Antonius Donatus Gregorius

King of South Wales


Antonius, also known to Welsh tradition as Anawn Dynod, was another son of Magnus Maximus, set up in his own territorium by his father or shortly after his departure. The positioning of Demetia, kingdom of the Demetae Britons, meant that it could protect the south west coastline from Irish raids.

The South Wales region soon crystallised into the kingdom of Demetia, later Dyfed. and was made up of two main regions. The larger part of the territory was Dyfed itself, and Ystrad Towy (or Towi) made up the eastern third or so. This was conquered in around 690 by Ceredigion, but Wales was united under the kings of Gwynedd in the ninth century, and Dyfed came to form the heart of a united South Wales after that, continuing through Deheubarth. The later kingdom of Brycheiniog also seems to have (at least partially) formed part of the South Wales territory.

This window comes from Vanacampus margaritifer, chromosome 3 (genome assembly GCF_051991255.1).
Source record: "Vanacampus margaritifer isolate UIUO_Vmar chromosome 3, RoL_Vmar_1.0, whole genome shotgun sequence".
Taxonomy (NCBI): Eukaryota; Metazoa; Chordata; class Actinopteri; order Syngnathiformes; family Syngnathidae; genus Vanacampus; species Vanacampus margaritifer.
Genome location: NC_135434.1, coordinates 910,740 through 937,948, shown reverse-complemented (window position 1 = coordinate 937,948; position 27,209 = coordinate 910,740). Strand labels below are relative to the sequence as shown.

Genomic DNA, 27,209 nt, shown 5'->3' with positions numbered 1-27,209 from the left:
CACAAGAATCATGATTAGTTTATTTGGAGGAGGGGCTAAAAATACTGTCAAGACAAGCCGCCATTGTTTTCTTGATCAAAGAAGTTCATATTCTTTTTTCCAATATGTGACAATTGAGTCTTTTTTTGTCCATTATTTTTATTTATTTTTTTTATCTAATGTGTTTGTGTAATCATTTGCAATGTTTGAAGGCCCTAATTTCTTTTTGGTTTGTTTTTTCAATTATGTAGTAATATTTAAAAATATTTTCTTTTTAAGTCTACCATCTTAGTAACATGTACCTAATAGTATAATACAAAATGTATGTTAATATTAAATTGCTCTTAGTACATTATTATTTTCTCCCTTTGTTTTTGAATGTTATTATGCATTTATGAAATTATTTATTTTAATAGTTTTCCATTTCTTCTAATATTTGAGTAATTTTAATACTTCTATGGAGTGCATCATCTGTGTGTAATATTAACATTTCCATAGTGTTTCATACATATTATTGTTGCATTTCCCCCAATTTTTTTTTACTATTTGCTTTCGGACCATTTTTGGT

As a complete opposite of the process going on in North Wales at the same time, Irish settlement in Demetia was actively encouraged, in the form of inviting the Irish Déisi tribe to settle there. They seem to have been brought in to act as foederati on the west coast, keeping the British shores clear of Irish raiders, an apparently successful policy. In the region, many Irish words are mixed into the regional dialect, and there is a considerable spread of memorial stones pointing to Irish influence. The incidence of Ogham (Irish) symbols, highest in the modern county of Dyfed, is a crude guide to the settlement of the Déisi, and after the British line of rulers had died out, the Déisi were best placed, through intermarriage, to assumed the legitimate rule of Dyfed.

from Kessler, P. L. (2007, September 8). Post-Roman Britain: Early Independent Britain AD 400-425. Retrieved from

Antonius Donatus Gregorius

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